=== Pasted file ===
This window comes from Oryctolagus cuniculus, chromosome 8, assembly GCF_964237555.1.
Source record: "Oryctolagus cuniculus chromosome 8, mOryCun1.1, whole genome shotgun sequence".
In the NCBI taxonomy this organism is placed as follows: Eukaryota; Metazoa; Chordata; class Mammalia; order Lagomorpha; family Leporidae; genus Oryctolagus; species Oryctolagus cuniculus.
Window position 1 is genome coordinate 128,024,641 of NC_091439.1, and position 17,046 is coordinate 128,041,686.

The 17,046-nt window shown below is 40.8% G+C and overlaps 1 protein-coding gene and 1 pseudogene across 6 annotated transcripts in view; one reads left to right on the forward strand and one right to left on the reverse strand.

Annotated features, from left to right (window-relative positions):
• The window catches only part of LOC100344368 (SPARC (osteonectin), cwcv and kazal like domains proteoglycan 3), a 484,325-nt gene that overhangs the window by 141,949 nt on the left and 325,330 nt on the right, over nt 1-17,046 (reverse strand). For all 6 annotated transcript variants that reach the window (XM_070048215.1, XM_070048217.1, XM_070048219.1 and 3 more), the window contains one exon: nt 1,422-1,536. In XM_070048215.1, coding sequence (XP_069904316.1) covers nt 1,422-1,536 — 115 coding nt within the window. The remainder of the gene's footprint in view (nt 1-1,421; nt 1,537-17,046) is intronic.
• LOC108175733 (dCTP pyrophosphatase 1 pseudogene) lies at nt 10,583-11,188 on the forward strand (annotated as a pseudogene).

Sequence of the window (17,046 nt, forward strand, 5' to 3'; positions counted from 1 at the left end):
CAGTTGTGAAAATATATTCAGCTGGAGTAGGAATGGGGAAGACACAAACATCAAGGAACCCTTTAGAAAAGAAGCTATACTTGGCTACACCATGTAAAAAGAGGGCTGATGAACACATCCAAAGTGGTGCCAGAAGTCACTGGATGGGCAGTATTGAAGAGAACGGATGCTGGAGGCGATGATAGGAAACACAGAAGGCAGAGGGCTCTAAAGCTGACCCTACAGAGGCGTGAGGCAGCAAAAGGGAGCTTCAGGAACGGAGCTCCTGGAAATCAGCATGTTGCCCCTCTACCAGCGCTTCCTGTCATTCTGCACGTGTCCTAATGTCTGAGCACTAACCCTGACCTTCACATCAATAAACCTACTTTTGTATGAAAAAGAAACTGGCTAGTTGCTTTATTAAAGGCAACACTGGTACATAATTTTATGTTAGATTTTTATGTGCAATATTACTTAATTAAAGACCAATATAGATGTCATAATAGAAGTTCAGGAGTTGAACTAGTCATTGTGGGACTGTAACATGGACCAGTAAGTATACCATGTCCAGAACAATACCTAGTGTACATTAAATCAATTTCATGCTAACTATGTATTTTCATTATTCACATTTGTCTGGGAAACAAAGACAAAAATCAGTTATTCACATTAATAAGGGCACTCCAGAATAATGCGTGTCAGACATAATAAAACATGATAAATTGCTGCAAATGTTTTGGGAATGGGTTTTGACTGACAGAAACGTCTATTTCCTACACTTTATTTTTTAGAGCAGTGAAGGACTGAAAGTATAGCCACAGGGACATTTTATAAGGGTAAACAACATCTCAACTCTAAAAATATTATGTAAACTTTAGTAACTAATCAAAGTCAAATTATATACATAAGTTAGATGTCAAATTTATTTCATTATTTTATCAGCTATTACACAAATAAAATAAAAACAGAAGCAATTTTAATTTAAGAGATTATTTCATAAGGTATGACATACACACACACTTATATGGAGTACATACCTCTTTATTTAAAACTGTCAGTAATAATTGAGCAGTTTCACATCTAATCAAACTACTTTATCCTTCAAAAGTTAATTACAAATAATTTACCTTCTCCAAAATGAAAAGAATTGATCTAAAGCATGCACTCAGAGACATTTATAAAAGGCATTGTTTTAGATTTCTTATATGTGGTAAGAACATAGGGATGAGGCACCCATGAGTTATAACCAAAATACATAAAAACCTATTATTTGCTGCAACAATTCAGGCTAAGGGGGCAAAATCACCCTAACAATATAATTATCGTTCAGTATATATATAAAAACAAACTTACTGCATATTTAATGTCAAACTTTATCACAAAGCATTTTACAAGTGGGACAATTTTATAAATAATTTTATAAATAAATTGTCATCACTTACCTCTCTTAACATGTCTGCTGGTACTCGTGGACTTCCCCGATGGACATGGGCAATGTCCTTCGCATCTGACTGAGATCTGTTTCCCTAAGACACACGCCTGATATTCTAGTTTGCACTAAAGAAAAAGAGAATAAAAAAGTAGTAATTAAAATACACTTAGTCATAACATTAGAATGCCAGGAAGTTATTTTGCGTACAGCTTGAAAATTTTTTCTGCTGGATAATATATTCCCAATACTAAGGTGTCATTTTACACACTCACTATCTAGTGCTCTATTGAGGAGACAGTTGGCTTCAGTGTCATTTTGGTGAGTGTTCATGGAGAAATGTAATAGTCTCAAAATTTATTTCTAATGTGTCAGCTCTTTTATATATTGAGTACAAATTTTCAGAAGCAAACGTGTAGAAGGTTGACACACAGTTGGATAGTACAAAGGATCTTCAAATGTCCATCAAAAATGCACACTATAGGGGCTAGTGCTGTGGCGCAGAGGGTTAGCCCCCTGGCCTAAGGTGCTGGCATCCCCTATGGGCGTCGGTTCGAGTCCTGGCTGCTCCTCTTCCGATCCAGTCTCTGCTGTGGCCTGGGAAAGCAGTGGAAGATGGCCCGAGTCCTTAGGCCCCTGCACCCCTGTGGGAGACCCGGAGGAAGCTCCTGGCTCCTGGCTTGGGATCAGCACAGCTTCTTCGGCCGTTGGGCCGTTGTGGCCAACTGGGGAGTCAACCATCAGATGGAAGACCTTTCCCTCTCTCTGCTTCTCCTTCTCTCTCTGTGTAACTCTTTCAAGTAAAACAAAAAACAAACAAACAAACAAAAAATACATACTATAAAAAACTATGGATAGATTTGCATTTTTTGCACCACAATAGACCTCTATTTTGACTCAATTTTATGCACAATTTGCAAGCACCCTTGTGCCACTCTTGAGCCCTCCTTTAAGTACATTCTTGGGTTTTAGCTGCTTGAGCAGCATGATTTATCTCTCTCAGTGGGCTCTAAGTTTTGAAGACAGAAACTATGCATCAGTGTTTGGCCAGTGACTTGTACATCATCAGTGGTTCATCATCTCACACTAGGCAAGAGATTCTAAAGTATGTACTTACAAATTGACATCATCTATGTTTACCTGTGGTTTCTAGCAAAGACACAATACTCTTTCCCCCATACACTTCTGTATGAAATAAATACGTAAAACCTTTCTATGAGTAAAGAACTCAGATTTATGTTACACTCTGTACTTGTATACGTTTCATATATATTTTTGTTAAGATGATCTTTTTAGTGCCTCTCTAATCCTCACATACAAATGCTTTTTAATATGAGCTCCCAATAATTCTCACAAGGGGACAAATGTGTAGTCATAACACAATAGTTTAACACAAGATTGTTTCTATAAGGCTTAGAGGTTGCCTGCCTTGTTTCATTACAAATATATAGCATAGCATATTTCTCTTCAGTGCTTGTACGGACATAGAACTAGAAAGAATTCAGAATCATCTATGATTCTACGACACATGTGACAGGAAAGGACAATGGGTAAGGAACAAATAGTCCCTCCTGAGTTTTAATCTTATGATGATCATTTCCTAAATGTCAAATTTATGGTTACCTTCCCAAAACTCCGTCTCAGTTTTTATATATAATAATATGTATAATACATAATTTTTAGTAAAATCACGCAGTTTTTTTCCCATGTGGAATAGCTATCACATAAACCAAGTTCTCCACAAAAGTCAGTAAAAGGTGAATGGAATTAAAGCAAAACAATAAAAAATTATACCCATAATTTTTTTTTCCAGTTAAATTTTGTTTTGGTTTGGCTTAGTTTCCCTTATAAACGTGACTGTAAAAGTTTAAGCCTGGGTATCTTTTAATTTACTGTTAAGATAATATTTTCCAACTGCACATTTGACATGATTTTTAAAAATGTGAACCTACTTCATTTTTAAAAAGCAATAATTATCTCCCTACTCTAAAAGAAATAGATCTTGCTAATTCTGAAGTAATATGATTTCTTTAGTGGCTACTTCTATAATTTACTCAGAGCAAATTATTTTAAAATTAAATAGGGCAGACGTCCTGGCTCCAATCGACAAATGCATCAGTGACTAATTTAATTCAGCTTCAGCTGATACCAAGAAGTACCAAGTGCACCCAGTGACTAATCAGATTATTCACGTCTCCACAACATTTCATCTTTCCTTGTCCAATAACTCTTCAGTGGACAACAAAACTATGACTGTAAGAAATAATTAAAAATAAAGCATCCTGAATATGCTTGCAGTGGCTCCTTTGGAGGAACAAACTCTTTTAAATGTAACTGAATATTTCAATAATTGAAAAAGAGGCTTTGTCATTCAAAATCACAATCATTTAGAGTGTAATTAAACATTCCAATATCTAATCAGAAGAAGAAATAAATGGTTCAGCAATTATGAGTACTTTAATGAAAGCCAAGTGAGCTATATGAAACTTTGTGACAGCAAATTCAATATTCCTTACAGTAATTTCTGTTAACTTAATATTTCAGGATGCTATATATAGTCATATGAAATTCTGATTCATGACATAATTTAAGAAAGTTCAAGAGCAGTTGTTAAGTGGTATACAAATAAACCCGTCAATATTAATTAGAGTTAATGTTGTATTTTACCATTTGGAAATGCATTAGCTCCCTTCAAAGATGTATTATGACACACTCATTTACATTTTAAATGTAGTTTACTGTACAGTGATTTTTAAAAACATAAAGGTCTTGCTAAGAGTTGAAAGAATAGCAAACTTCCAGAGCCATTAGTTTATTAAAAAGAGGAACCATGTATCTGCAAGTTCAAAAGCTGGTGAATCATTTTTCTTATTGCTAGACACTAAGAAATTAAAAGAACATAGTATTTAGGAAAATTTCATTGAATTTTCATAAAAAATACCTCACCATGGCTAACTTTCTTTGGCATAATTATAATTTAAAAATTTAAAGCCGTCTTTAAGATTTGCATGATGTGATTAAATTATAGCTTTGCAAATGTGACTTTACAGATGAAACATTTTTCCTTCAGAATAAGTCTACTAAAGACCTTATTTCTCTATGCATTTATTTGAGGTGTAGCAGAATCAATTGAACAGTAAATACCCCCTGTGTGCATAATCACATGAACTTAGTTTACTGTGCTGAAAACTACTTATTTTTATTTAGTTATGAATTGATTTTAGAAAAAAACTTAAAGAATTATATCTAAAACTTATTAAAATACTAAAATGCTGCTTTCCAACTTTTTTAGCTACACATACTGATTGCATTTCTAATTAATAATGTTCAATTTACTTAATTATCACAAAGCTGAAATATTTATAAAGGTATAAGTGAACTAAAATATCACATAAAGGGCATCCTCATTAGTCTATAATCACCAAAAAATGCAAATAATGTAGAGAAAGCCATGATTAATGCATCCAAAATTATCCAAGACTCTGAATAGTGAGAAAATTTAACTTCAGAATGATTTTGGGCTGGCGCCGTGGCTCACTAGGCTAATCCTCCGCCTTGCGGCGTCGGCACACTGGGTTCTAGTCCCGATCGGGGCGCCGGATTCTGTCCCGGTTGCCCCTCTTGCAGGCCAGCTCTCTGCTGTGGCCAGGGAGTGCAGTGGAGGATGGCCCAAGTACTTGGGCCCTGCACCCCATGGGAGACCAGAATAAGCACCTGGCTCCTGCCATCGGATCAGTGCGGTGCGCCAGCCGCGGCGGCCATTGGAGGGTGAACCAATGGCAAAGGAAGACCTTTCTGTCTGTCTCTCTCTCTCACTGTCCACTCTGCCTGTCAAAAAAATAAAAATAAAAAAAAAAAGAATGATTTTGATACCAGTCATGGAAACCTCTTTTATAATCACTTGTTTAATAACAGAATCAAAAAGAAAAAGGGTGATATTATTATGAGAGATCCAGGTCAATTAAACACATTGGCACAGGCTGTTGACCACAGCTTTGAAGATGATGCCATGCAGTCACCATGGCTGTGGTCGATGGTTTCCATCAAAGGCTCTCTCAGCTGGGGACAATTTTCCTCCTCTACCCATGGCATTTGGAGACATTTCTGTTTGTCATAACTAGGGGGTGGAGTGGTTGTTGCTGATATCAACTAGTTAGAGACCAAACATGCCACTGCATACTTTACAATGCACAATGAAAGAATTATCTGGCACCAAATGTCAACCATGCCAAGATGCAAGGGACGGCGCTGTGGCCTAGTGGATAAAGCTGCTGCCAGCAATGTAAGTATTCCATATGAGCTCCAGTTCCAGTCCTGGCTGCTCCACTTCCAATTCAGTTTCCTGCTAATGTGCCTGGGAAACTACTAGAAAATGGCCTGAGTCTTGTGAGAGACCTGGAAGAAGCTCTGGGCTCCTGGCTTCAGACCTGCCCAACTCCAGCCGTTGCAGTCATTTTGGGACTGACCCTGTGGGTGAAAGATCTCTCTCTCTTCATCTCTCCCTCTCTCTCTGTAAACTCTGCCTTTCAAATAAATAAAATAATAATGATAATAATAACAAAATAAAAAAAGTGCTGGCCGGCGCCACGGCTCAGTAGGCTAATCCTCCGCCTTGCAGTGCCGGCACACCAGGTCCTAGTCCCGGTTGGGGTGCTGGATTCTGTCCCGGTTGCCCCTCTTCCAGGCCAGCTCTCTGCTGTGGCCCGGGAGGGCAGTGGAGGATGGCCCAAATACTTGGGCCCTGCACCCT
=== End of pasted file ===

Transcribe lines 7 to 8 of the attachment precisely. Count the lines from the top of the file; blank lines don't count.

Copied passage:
• The window catches only part of LOC100344368 (SPARC (osteonectin), cwcv and kazal like domains proteoglycan 3), a 484,325-nt gene that overhangs the window by 141,949 nt on the left and 325,330 nt on the right, over nt 1-17,046 (reverse strand). For all 6 annotated transcript variants that reach the window (XM_070048215.1, XM_070048217.1, XM_070048219.1 and 3 more), the window contains one exon: nt 1,422-1,536. In XM_070048215.1, coding sequence (XP_069904316.1) covers nt 1,422-1,536 — 115 coding nt within the window. The remainder of the gene's footprint in view (nt 1-1,421; nt 1,537-17,046) is intronic.
• LOC108175733 (dCTP pyrophosphatase 1 pseudogene) lies at nt 10,583-11,188 on the forward strand (annotated as a pseudogene).